The Metzudas David explains: People will recognize G-d and put their faith in Him specifically because they have seen that He does not forsake those who pursue Him. (This is the penultimate verse in the prayer U’va l’Tziyon.)
This verse is paraphrased in the prayer U’va l’Tziyon, in the line that begins “Hu yiftach libeinu.” The Radak explains that ‘They will not…bring forth for terror” means that the children will not predecease their parents. “Their offspring will be with them” for the parents’ entire lifetimes.
What does it mean “to make” the captive woman’s nails? The Talmud (Yevamos 48a) offers two opinions. Rabbi Eliezer says that is means to cut her nails. (His reason: it is the same as her hair, which she cuts.) Rabbi Akiva disagrees and says that it means to let her nails grow. (His reason: this […]
Shiur #87 in Rav Aharon Kahn’s Hashkafah Series Based on Mishlei with Biur HaGra. Content Description: The danger of ridicule. Rebelliousness has no natural brake, and it therefore leads to rebellion against Hashem. Leitsanus is the starting point for spiritual decline. Cynicism and satire cause one to gradually lose one’s ability to relate to Hashem […]
Yechezkel the prophet Yechezkel began his ‘prophetic career’ just before the destruction of the first Beis Hamikdash. His contemporaries were Tzefaniah, Yirmiya, and Uriah. The Radak (1:3) cites that Yechezkel was actually Yirmiya’s son (with the name ‘son of Buzi’ merely conveying the fact that Yechezkel was disparaged by the people due to his descending […]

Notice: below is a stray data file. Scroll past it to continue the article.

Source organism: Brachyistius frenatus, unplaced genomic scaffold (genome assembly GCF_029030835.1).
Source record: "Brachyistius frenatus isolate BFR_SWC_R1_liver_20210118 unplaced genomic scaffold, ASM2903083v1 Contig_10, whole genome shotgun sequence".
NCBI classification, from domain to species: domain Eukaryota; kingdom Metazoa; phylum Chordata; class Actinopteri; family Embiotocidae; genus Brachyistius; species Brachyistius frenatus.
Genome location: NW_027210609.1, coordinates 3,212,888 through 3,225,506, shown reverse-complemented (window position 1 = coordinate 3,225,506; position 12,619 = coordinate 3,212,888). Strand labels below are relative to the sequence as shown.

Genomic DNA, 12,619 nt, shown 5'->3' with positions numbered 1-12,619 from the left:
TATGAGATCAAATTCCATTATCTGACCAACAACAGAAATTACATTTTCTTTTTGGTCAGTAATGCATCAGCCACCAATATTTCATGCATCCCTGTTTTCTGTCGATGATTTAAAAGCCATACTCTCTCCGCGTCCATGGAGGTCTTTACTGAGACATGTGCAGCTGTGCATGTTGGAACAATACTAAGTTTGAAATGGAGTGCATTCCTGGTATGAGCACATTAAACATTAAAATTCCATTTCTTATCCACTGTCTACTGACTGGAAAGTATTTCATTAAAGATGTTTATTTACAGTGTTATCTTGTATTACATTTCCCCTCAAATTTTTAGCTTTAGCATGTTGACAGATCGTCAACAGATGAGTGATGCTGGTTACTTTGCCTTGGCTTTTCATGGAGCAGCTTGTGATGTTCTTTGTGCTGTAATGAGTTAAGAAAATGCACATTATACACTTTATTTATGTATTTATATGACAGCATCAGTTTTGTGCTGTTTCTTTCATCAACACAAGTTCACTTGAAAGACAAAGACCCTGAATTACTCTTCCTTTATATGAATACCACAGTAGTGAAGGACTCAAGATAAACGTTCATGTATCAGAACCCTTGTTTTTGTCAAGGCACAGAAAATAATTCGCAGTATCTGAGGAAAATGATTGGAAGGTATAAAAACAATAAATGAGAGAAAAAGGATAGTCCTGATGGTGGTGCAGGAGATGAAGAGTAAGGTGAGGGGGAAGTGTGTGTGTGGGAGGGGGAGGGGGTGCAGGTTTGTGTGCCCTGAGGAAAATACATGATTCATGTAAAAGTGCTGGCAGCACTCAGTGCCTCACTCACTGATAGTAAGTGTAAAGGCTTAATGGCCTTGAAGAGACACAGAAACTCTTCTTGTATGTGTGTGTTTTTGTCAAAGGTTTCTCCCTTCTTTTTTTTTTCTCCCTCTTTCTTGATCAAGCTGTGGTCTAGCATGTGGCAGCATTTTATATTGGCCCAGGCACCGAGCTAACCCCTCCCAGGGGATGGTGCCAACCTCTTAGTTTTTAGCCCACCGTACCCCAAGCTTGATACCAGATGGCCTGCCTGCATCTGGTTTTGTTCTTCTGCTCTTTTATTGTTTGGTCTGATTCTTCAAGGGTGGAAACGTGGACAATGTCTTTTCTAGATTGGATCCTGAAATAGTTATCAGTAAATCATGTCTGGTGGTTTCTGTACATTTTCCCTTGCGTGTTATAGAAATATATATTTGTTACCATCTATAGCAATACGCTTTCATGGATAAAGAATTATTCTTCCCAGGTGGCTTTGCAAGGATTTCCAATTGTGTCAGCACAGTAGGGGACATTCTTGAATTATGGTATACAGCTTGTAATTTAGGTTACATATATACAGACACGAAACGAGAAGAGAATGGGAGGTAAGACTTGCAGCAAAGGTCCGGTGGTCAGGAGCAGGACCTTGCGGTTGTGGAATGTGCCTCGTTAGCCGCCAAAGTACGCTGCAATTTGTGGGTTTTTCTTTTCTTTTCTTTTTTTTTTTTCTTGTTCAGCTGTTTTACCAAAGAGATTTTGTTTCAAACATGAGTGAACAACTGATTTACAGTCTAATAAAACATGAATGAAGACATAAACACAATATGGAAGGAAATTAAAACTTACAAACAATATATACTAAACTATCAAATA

The Radak explains the references to G-d as Creator. Had the Jews remembered Him as the Maker of both mankind and the universe, they would have realized that He has more than sufficient power to overcome any mortal foe.
This verse, recited as part of U’va l’Tziyon, contains the word “Selah.” This meaning of this word – which only occurs in the book of Psalms – is the subject of some discussion. The Talmud (Eiruvin 54a) includes it in a list of words that mean “forever” or “never-ending.” Other words that carry this meaning […]
Where did G-d promise that? Rashi says at the Akeidah (the binding of Isaac). There, the Torah recounts, “…’I swear by Myself,’ says Hashem, ‘because you have done this thing and have not withheld your son’…” (Genesis 22:16). This verse is recited as part of U’va l’Tziyon.
This verse is recited as part of U’va l’Tziyon. At first glance, it appears that G-d is “good, forgiving, and full of mercy” to all those who call upon Him but, actually, those are three separate things. The ibn Ezra clarifies that G-d is (a) “good” – to those who are good, (b) “forgiving” – […]
This verse recounts the obligation of a Jewish king to write a Torah scroll. The Talmud (Sanhedrin 21b) explains that the king actually wrote two copies of the Torah – one was placed in his treasury and the other remained with him at all times.